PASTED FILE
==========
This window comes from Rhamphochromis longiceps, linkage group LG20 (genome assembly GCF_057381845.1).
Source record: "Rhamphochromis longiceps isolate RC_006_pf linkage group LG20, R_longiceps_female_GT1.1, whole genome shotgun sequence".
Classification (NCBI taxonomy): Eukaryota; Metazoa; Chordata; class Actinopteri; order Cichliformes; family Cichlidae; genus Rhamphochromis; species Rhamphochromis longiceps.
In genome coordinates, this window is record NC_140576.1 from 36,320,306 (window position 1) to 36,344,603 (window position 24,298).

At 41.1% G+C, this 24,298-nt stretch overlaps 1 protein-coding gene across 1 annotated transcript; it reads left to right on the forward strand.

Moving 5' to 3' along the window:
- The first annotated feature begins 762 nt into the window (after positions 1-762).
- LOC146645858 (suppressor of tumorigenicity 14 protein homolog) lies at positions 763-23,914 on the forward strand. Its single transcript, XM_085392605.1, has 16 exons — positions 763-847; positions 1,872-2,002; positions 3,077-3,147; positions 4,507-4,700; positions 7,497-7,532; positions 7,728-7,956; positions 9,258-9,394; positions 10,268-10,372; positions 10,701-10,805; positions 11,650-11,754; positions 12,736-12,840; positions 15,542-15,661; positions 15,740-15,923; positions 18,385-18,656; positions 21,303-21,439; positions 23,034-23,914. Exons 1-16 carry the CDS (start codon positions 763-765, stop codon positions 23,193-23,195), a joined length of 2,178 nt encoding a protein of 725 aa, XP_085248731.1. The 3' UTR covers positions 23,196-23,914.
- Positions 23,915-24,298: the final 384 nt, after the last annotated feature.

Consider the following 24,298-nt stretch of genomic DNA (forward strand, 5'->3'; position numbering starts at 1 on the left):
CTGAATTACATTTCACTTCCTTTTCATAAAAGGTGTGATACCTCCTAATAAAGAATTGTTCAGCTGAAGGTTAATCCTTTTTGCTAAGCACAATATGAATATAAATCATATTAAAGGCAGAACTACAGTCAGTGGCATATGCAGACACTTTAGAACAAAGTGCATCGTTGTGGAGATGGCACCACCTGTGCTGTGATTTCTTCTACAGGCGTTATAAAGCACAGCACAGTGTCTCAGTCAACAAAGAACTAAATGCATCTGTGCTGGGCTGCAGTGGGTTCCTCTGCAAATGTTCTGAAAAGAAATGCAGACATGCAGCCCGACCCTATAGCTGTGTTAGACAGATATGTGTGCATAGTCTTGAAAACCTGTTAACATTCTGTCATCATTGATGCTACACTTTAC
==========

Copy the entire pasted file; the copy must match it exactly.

This window comes from Rhamphochromis longiceps, linkage group LG20 (genome assembly GCF_057381845.1).
Source record: "Rhamphochromis longiceps isolate RC_006_pf linkage group LG20, R_longiceps_female_GT1.1, whole genome shotgun sequence".
Classification (NCBI taxonomy): Eukaryota; Metazoa; Chordata; class Actinopteri; order Cichliformes; family Cichlidae; genus Rhamphochromis; species Rhamphochromis longiceps.
In genome coordinates, this window is record NC_140576.1 from 36,320,306 (window position 1) to 36,344,603 (window position 24,298).

At 41.1% G+C, this 24,298-nt stretch overlaps 1 protein-coding gene across 1 annotated transcript; it reads left to right on the forward strand.

Moving 5' to 3' along the window:
- The first annotated feature begins 762 nt into the window (after positions 1-762).
- LOC146645858 (suppressor of tumorigenicity 14 protein homolog) lies at positions 763-23,914 on the forward strand. Its single transcript, XM_085392605.1, has 16 exons — positions 763-847; positions 1,872-2,002; positions 3,077-3,147; positions 4,507-4,700; positions 7,497-7,532; positions 7,728-7,956; positions 9,258-9,394; positions 10,268-10,372; positions 10,701-10,805; positions 11,650-11,754; positions 12,736-12,840; positions 15,542-15,661; positions 15,740-15,923; positions 18,385-18,656; positions 21,303-21,439; positions 23,034-23,914. Exons 1-16 carry the CDS (start codon positions 763-765, stop codon positions 23,193-23,195), a joined length of 2,178 nt encoding a protein of 725 aa, XP_085248731.1. The 3' UTR covers positions 23,196-23,914.
- Positions 23,915-24,298: the final 384 nt, after the last annotated feature.

Consider the following 24,298-nt stretch of genomic DNA (forward strand, 5'->3'; position numbering starts at 1 on the left):
CTGAATTACATTTCACTTCCTTTTCATAAAAGGTGTGATACCTCCTAATAAAGAATTGTTCAGCTGAAGGTTAATCCTTTTTGCTAAGCACAATATGAATATAAATCATATTAAAGGCAGAACTACAGTCAGTGGCATATGCAGACACTTTAGAACAAAGTGCATCGTTGTGGAGATGGCACCACCTGTGCTGTGATTTCTTCTACAGGCGTTATAAAGCACAGCACAGTGTCTCAGTCAACAAAGAACTAAATGCATCTGTGCTGGGCTGCAGTGGGTTCCTCTGCAAATGTTCTGAAAAGAAATGCAGACATGCAGCCCGACCCTATAGCTGTGTTAGACAGATATGTGTGCATAGTCTTGAAAACCTGTTAACATTCTGTCATCATTGATGCTACACTTTAC